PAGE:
Pismo Beach Rest Day, then Lompoc (pronounced Lom-poke)

It turns out to be a lovely day in Pismo Beach, which purports to be a “Classic Californian Beach Town”.  Our cheapo motel (Motel 6, so called because all the rooms used to be $6: dream on these days) is separated from Pismo by the largest RV park I’ve ever seen.  This is only a small part of it.
 
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It has a pier and lots of surfers, as well as tons of wildlife: we see dolphins, shark and pelicans from the pier.
 
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That evening, we head into town to have a meal at Guiseppe’s, a lovely Italian restaurant, recommended by a friend of Diane’s.
 
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After the meal, we walk down to the pier again and watch the sunset and the surfers.
 
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While there, we realize we’re only a couple of weeks away from Mexico.  It seems odd that we’ll be at the border in two weeks, and our journey will be over.  We’ve got tons of stuff to organize when we get back, so I’ve had to buy a little notebook to start trying to get my life in order in advance.  It’s a bit of a change from just getting up, riding, eating, sleeping.
 
The next morning, we’re off to Lompoc (Lom-poke), where we’re booked into another Motel 6.  California is pretty much skint, and so they’ve been closing state parks, or bits thereof.  We use their hiker-biker sites, as they are cheap ($5 each per night), and also cannot be reserved, so you can walk into them and be more or less guaranteed a place.  Unfortunately, these are being closed to save cash, and the one in Lompoc closed some while ago.  Hey ho.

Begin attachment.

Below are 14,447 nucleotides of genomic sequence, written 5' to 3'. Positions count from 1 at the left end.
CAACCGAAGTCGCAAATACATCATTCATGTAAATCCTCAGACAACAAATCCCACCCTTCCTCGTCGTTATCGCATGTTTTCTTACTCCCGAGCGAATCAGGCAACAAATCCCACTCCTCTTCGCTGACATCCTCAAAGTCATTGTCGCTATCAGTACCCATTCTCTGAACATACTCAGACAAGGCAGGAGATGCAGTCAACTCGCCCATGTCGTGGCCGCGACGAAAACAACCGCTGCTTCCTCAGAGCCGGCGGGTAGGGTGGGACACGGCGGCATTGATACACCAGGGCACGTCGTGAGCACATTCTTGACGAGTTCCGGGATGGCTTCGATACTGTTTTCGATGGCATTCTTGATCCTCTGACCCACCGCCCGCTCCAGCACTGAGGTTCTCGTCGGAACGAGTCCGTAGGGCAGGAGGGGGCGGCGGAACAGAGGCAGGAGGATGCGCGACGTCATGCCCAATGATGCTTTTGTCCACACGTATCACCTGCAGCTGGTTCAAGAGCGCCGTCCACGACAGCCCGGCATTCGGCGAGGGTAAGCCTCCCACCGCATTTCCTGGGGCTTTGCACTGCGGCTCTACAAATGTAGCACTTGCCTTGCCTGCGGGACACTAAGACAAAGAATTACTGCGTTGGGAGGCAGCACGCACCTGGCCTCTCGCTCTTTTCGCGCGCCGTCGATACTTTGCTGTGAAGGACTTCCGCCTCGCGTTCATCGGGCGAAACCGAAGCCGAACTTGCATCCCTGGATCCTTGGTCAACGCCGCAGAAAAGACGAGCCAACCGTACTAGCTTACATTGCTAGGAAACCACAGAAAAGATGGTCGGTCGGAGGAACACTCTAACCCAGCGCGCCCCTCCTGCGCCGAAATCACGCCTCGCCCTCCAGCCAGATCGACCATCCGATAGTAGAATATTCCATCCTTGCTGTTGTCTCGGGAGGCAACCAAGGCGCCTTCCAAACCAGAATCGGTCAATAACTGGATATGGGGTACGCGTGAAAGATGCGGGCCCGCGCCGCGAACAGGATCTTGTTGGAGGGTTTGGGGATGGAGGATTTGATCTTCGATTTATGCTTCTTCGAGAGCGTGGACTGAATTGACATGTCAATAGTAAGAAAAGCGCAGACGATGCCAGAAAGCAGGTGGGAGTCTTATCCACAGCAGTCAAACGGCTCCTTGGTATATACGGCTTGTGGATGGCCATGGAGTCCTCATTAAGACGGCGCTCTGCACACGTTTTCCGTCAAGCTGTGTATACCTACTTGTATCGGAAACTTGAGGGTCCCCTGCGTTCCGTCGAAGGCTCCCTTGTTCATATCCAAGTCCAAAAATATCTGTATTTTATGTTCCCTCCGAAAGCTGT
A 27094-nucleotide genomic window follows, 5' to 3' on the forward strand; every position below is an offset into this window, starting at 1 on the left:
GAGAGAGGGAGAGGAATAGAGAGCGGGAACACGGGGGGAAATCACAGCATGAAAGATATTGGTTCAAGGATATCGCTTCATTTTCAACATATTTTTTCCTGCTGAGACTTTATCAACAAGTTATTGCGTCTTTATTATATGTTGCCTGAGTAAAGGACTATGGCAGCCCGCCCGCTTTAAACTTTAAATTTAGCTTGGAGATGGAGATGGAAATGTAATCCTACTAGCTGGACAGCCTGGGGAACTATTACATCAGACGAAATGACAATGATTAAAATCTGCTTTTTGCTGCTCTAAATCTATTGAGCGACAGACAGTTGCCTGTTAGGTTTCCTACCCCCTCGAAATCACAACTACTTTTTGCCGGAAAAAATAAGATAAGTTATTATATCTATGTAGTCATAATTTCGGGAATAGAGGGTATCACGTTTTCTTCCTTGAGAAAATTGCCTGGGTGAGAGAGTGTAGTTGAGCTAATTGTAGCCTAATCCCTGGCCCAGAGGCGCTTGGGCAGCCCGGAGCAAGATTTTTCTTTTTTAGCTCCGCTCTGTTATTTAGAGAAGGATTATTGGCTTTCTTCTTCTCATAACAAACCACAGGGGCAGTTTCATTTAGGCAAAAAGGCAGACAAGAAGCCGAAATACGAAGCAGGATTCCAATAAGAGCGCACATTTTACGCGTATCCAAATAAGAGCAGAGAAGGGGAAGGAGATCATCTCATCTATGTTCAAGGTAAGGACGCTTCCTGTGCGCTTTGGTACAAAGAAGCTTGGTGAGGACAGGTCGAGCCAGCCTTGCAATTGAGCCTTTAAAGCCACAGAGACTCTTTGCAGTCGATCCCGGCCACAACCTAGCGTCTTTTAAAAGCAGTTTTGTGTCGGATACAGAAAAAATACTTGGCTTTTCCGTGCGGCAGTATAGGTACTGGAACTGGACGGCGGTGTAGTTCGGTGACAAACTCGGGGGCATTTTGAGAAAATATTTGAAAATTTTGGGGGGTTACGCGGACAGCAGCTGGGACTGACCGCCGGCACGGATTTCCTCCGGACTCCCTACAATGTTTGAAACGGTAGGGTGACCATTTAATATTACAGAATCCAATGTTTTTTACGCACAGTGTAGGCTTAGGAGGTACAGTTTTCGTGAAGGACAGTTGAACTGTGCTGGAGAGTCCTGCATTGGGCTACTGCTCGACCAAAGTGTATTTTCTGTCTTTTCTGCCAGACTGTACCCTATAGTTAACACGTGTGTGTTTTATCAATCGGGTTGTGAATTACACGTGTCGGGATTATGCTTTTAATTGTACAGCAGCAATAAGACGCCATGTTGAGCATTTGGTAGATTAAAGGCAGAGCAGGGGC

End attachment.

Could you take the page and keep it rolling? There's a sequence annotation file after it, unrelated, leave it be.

Cold on the coast again, but soon we’re heading inland to avoid Vandenberg Air Force Base, which is bloomin’ huge.  We’re back in farming country.  Here’s Diane zipping along next to a strawberry field.
 
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This is a very Spanish area of California, and we soon pass through Guadelupe.  Here, all the shops have signs in Spanish, and the whole place could actually be in South America.  We pass a big mural showing where Guadalupe actually is.
 
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It’s apparently 301 miles to San Diego.
 
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They have to irrigate everything heavily here.
 
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After stopping for lunch in Orcutt, we leave the farmlands and take Harris Grade Road, which climbs 900ft in a couple of miles.  After a hot, fly-bothered climb, we arrive at the top, from which we can see Lompoc.  It’s still foggy over on the coast by the looks of it.    Look, I can see a KFC from here !
 
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Anyway, as someone has pointed out, it’s downhill from here.  This seems to have been written by an accompanied tour group called The 3 Amigos, who have been leaving helpful things written on the road for about 10 miles or so (Watch out for cars !  Choo Choo !)
 
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And then we’re in Lompoc.  I give the bikes a wipe over, and then we shower and have a Thai meal for a change.  Back to the coast (and the tent) tomorrow.

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